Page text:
The "Three Questions" for Scrum dailies sound to me like a perfect instruction, to waste 15 minutes with useless status reporting:

  1. What have you completed since the last meeting?
  2. What do you plan to complete by the next meeting?
  3. (impediments...)

It often goes in the way of: "Yesterday I did task X, today I will work on Y", or, more often, "I am still working on task Z", on almost every day of the sprint. Sometimes with more or less technical details.

Some people say it's for Check-In instead of Reporting, but is there a difference? Apart from Reporting possibly leading to immediate rating. And if, what is the difference?

These reports every day make little sense to me, as long as there are no important news, or impediments to be bookmarked for later debate/solving. They have a tendency to become 10 or 15 minutes of boredom. Or is there a different meaning in the first 2 of the 3 questions, that qualifies "check-in" in a different way?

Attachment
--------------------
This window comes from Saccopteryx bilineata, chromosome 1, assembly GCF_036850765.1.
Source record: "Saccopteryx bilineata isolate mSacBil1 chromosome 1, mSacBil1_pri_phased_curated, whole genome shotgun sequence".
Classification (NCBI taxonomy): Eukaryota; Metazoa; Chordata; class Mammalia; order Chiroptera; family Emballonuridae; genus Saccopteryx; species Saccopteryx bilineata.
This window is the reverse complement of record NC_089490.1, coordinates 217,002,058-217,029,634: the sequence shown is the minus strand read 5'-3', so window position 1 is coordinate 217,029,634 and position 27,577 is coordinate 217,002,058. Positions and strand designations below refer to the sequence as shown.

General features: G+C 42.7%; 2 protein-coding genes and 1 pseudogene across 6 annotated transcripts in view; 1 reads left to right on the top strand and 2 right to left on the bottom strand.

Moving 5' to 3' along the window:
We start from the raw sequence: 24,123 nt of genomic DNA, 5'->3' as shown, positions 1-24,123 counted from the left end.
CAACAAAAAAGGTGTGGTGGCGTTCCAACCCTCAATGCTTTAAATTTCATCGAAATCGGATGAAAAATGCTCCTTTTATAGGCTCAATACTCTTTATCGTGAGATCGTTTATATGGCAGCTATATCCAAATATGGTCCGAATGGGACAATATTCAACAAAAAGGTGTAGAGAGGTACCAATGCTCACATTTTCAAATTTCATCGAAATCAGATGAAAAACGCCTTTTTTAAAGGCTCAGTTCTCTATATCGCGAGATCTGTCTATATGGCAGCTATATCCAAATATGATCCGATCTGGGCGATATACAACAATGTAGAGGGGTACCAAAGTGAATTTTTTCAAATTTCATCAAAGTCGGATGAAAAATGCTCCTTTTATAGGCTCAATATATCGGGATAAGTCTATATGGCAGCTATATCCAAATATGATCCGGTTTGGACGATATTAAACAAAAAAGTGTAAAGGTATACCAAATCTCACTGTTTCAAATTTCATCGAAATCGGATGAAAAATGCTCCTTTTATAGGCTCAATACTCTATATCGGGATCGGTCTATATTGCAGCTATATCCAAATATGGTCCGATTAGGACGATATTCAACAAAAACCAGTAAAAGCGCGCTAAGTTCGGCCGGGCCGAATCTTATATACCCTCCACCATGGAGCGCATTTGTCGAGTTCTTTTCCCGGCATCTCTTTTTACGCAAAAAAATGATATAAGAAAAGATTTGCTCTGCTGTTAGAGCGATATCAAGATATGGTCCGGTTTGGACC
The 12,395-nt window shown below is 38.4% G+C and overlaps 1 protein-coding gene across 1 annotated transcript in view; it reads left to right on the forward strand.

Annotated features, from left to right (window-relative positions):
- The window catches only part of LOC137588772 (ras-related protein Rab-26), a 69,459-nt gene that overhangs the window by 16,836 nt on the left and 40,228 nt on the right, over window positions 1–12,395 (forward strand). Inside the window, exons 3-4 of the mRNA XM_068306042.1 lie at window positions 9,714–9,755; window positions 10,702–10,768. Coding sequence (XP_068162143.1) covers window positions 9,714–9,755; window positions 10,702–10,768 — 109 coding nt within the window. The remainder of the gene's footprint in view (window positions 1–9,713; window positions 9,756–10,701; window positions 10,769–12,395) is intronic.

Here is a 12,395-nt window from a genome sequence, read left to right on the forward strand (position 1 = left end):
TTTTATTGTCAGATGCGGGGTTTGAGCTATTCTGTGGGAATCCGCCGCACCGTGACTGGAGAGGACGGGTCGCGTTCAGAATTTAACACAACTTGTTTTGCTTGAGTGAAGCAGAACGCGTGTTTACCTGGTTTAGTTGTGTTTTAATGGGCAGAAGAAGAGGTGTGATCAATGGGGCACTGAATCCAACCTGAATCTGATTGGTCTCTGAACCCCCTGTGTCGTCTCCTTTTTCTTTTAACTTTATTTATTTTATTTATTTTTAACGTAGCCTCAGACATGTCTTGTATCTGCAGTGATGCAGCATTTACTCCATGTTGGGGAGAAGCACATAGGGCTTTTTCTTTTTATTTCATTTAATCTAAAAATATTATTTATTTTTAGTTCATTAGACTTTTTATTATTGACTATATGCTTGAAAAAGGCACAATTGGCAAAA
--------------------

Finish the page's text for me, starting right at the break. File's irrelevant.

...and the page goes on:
• Did you ask "some people" what the difference is between check-in and reporting? – Robert Harvey Apr 17 '18 at 15:04
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    @RobertHarvey Does it matter, since they are both wrong? Daily Scrum is not for "checking in" or "reporting". It's for inspecting and planning. – Thomas Owens Apr 17 '18 at 15:25
  • @ThomasOwens: The words matter very little. What sort of "inspection" is going on in a scrum standup? – Robert Harvey Apr 17 '18 at 16:05